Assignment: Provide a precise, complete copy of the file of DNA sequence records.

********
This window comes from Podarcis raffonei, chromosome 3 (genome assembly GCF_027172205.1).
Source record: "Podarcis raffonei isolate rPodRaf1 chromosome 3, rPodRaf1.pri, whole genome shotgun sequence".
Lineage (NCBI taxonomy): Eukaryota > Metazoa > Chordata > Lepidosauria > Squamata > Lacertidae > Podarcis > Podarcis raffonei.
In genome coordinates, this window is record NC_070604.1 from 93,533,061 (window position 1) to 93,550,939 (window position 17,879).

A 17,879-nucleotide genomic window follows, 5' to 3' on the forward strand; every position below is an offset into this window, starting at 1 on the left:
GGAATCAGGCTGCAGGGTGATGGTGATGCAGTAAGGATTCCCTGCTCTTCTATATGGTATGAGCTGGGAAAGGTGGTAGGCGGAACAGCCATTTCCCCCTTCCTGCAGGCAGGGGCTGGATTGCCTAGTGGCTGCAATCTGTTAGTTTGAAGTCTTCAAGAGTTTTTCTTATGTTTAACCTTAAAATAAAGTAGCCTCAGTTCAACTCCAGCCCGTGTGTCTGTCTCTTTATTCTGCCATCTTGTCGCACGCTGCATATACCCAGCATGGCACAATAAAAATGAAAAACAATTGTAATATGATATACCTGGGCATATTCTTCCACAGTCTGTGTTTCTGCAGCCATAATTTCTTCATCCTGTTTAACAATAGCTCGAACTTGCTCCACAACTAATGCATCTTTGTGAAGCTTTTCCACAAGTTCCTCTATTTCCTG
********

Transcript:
This window comes from Podarcis raffonei, chromosome 3 (genome assembly GCF_027172205.1).
Source record: "Podarcis raffonei isolate rPodRaf1 chromosome 3, rPodRaf1.pri, whole genome shotgun sequence".
Lineage (NCBI taxonomy): Eukaryota > Metazoa > Chordata > Lepidosauria > Squamata > Lacertidae > Podarcis > Podarcis raffonei.
In genome coordinates, this window is record NC_070604.1 from 93,533,061 (window position 1) to 93,550,939 (window position 17,879).

A 17,879-nucleotide genomic window follows, 5' to 3' on the forward strand; every position below is an offset into this window, starting at 1 on the left:
GGAATCAGGCTGCAGGGTGATGGTGATGCAGTAAGGATTCCCTGCTCTTCTATATGGTATGAGCTGGGAAAGGTGGTAGGCGGAACAGCCATTTCCCCCTTCCTGCAGGCAGGGGCTGGATTGCCTAGTGGCTGCAATCTGTTAGTTTGAAGTCTTCAAGAGTTTTTCTTATGTTTAACCTTAAAATAAAGTAGCCTCAGTTCAACTCCAGCCCGTGTGTCTGTCTCTTTATTCTGCCATCTTGTCGCACGCTGCATATACCCAGCATGGCACAATAAAAATGAAAAACAATTGTAATATGATATACCTGGGCATATTCTTCCACAGTCTGTGTTTCTGCAGCCATAATTTCTTCATCCTGTTTAACAATAGCTCGAACTTGCTCCACAACTAATGCATCTTTGTGAAGCTTTTCCACAAGTTCCTCTATTTCCTG